RNCM Orchestra Helps Create Britten App
Benjamin Britten’s vision of introducing children to classical music by using the mass media of the day began in 1946 with a film featuring what became his most famous work, The Young Person’s Guide to the Orchestra. The Britten?Pears Foundation now brings that pioneering idea to the digital age with a creative and fun iPad App.
Developed in partnership with the RNCM and supported using public funding by the National Lottery through Arts Council England, the Young Person’s Guide to the Orchestra by Benjamin Britten App is designed to introduce a new generation to the orchestra and to the music of Benjamin Britten as part of the global celebrations of the composer’s centenary in 2013.
Featuring specially-commissioned illustrations by award-winning artist Sara Fanelli, a specially-recorded complete performance of the The Young Person’s Guide to the Orchestra from Sir Mark Elder and the RNCM Symphony Orchestra, the app includes creative games, a chance to create music, aural quizzes, information about Britten’s life and the genesis of the work, archive photographs, a copy of pages from Britten’s original manuscript, an interactive score, and unprecedented insight into orchestral instruments and their players. There’s even a light-hearted personality quiz which matches users to instruments of the orchestra.
Richard Jarman, Director of the Britten?Pears Foundation, says: ‘In 1946 Britten was in the vanguard of music education with the film Instruments of the Orchestra, which used the most modern technology of the day to introduce children to the orchestra. We started by asking how Britten would have done this if he were alive today and could use our modern technologies. Our answer has been to create an App that will give children and families lots of fun in exploring the orchestra and its instruments. In doing this we ourselves have had lots of fun working with the enthusiastic students of the RNCM and with the wonderful illustrator Sara Fanelli. We hope the result will draw children into Britten’s world.’
Helen Lax, Regional Director, East, Arts Council England, says: ‘It is fantastic to see digital technology being used so effectively to bring Benjamin Britten’s work to life for new, younger audiences. This is a strong example of how digital technology, which provides an interactive way for audiences to engage with the arts, can make this happen.’
The App is a key part of the British Library exhibition Poetry in Sound: The Music of Benjamin Britten (1913 – 1976), which runs until 15 September in The Folio Society Gallery. The exhibition – which puts the manuscript of Britten’s The Young Person’s Guide to the Orchestra on public display for the first time – explores the poetic and literary influences on Britten’s distinctive musical sound world, including his creative collaboration with W H Auden and his settings of texts by such authors as William Blake, Wilfred Owen, Alfred Lord Tennyson, and William Shakespeare. Alongside the App, the exhibition features manuscripts of some of Britten’s most celebrated compositions, photographs, concert programmes, and hitherto unpublished recordings of his music.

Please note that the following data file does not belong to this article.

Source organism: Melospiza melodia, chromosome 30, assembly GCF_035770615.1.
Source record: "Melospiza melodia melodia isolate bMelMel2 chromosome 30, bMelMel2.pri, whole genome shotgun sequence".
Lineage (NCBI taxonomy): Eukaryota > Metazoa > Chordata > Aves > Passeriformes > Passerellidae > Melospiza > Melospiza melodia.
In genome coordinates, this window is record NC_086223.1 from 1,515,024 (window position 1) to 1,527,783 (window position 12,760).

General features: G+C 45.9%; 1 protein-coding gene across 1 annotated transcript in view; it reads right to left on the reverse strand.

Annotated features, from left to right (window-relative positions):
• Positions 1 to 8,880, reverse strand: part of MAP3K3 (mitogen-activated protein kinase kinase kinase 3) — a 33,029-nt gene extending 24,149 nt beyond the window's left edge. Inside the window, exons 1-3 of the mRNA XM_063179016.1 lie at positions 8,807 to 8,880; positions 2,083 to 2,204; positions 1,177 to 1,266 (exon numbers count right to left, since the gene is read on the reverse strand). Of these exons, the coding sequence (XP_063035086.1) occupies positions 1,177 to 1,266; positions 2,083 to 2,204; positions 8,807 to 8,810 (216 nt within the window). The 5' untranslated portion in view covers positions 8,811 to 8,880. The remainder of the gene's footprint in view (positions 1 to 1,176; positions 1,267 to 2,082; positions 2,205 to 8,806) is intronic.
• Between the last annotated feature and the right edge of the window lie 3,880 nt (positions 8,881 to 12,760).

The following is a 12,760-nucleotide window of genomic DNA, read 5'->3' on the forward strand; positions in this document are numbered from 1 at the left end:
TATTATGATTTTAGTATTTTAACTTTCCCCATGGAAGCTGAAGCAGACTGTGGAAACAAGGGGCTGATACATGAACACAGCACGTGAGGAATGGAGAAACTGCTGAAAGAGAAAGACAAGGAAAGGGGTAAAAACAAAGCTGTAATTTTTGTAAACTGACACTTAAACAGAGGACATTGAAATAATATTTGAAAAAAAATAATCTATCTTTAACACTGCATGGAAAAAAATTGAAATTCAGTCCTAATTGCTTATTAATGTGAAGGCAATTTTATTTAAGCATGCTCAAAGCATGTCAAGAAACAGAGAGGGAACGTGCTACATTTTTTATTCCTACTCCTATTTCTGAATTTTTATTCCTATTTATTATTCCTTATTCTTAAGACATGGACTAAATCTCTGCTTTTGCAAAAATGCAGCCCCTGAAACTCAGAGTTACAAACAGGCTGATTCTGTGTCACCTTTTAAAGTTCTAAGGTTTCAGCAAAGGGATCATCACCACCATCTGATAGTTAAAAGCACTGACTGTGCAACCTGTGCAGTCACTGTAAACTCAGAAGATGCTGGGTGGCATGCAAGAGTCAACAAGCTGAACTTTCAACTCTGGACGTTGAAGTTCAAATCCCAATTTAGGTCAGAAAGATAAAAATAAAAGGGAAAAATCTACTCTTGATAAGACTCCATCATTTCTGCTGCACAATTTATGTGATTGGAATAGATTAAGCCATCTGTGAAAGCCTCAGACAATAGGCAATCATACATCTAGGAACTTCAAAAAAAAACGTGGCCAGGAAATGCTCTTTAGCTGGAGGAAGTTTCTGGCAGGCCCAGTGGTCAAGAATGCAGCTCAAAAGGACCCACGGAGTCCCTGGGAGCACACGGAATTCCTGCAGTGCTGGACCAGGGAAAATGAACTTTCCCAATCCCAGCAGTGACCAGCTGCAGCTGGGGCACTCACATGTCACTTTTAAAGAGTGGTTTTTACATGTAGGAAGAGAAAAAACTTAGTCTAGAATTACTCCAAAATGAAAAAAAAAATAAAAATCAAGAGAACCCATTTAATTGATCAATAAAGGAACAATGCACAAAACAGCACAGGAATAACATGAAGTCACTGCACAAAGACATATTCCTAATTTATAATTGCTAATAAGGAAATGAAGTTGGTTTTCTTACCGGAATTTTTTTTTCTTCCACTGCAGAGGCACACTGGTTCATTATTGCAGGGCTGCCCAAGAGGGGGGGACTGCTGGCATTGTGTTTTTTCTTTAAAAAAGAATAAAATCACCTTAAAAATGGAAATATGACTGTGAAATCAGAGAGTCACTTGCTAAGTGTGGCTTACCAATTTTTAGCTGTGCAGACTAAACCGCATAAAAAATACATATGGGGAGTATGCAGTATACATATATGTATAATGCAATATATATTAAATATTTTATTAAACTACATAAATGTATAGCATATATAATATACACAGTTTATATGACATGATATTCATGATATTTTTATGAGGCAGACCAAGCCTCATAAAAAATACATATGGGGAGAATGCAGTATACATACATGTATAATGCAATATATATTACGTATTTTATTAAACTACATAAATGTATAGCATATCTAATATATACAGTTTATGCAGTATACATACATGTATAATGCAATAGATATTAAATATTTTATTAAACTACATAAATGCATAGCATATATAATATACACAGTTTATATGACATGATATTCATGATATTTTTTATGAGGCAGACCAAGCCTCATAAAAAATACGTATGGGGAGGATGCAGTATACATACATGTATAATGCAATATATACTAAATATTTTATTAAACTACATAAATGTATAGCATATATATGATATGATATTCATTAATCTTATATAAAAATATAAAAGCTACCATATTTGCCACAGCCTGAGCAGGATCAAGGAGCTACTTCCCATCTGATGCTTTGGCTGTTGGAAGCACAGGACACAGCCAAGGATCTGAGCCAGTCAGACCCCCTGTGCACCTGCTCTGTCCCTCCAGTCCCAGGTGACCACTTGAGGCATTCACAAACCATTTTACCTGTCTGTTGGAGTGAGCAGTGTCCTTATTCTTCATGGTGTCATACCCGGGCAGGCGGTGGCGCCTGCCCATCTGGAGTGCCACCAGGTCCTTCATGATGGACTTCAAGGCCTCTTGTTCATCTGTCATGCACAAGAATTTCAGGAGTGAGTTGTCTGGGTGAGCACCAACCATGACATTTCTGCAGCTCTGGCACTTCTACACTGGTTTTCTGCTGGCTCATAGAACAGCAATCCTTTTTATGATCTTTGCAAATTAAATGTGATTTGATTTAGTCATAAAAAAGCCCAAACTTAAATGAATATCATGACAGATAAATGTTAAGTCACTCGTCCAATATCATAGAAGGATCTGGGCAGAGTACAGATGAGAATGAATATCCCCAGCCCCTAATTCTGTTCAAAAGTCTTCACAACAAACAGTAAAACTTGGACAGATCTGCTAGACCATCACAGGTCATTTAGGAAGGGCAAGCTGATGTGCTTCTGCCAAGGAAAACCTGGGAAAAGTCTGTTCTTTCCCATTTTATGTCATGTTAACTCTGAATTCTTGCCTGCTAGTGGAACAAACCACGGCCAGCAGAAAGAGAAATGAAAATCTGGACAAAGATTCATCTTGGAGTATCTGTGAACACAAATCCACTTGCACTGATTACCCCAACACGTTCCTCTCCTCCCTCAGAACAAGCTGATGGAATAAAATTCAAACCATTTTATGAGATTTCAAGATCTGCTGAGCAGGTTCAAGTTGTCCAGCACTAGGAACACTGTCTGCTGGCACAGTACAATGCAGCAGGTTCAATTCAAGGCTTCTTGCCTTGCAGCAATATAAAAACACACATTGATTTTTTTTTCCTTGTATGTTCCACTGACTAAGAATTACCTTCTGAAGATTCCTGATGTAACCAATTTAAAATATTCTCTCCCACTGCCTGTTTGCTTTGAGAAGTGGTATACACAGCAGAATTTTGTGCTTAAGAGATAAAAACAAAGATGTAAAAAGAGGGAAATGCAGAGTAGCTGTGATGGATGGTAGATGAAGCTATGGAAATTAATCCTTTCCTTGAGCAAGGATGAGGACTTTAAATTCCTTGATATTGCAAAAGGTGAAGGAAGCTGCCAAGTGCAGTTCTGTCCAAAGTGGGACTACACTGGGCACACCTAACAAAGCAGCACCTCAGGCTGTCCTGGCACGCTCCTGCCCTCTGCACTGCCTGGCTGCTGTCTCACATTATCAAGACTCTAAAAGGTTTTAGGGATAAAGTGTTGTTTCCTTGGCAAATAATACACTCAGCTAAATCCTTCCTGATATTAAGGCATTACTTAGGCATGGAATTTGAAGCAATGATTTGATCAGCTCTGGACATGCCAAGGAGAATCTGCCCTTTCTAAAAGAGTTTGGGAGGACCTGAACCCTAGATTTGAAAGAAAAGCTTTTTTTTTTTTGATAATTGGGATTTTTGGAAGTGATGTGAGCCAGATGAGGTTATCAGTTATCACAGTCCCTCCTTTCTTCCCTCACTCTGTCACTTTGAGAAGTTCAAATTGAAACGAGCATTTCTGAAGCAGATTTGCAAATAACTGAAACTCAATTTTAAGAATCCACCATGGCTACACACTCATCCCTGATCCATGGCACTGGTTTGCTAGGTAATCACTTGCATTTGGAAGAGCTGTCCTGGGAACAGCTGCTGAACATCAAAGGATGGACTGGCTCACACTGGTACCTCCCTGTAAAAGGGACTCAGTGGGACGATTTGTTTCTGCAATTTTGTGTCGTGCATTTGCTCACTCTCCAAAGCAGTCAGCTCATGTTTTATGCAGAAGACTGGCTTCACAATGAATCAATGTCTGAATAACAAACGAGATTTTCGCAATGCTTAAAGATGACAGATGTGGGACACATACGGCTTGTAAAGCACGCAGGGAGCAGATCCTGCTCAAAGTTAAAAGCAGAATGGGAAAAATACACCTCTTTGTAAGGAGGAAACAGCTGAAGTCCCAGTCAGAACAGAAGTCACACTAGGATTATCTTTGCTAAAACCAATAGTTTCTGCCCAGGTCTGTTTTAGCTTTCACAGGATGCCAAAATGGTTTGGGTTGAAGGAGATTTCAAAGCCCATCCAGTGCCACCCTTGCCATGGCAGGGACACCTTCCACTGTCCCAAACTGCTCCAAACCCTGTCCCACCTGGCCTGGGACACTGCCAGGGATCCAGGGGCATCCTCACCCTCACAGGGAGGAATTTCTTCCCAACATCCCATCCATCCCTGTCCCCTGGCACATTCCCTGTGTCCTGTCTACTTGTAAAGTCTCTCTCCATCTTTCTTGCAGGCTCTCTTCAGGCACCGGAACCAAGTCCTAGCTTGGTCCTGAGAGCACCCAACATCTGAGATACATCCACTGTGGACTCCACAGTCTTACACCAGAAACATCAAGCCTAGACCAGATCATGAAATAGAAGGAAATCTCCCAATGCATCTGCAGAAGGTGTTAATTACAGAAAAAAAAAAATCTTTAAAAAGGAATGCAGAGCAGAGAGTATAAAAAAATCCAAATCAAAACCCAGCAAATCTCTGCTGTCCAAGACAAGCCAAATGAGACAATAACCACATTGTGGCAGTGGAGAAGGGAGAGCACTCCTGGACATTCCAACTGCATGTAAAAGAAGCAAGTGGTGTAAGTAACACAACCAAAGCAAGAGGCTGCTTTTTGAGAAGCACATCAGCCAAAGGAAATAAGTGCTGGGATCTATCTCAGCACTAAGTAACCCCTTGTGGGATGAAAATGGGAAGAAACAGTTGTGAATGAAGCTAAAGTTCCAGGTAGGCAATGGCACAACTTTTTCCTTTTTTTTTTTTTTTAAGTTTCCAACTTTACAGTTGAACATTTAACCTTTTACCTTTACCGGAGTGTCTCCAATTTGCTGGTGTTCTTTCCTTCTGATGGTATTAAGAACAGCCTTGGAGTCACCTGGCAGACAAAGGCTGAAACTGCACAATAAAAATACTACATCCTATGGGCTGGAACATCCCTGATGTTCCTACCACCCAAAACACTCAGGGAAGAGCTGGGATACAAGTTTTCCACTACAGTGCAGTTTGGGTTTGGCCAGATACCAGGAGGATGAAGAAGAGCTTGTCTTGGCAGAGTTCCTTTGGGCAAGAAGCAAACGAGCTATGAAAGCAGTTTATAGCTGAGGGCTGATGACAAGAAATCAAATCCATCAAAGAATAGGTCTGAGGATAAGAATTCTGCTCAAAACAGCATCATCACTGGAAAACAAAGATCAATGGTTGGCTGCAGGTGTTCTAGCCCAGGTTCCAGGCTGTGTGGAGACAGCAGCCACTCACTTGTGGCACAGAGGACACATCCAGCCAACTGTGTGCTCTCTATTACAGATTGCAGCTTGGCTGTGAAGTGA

The App is available to download free here.
• Information on Benjamin Britten’s life and the genesis of the work illustrated with archive photographs, recordings and manuscripts (including childhood works by Britten, pages from the original sketch of The Young Person’s Guide to the Orchestra and an early copy of the Purcell tune that Britten uses as the theme).
• A new recording of The Young Person’s Guide to the Orchestra, multi-tracked so that the material can be used with the interactive score, the creative elements and the quizzes. This recording, conducted by Sir Mark Elder and produced by composer Colin Matthews, will be shared world-wide through the app and associated website. The complete recording will be available on all platforms.
• An interactive score gives users a chance to enjoy the patterns of the musical notation in relation to the sounds they are hearing, even if they do not yet read music. There are options of either watching a video of the orchestra or reading the narration.
• Discover the instruments and Meet the Players section. Interactive interviews with some of the inspiring student players that took part in the recording, who talk about themselves and their instruments.
• An Aural Quiz, with carefully devised levels, helps participants become familiar with the instruments of the orchestra and score, and develops their listening skills.
• Personality Quiz. An enjoyable way to introduce the instruments by matching them to users’ personalities.
• Be the Composer; Fugue and Variation Games. By using elements from the score, users are able to make up their own compositions.
1 July 2013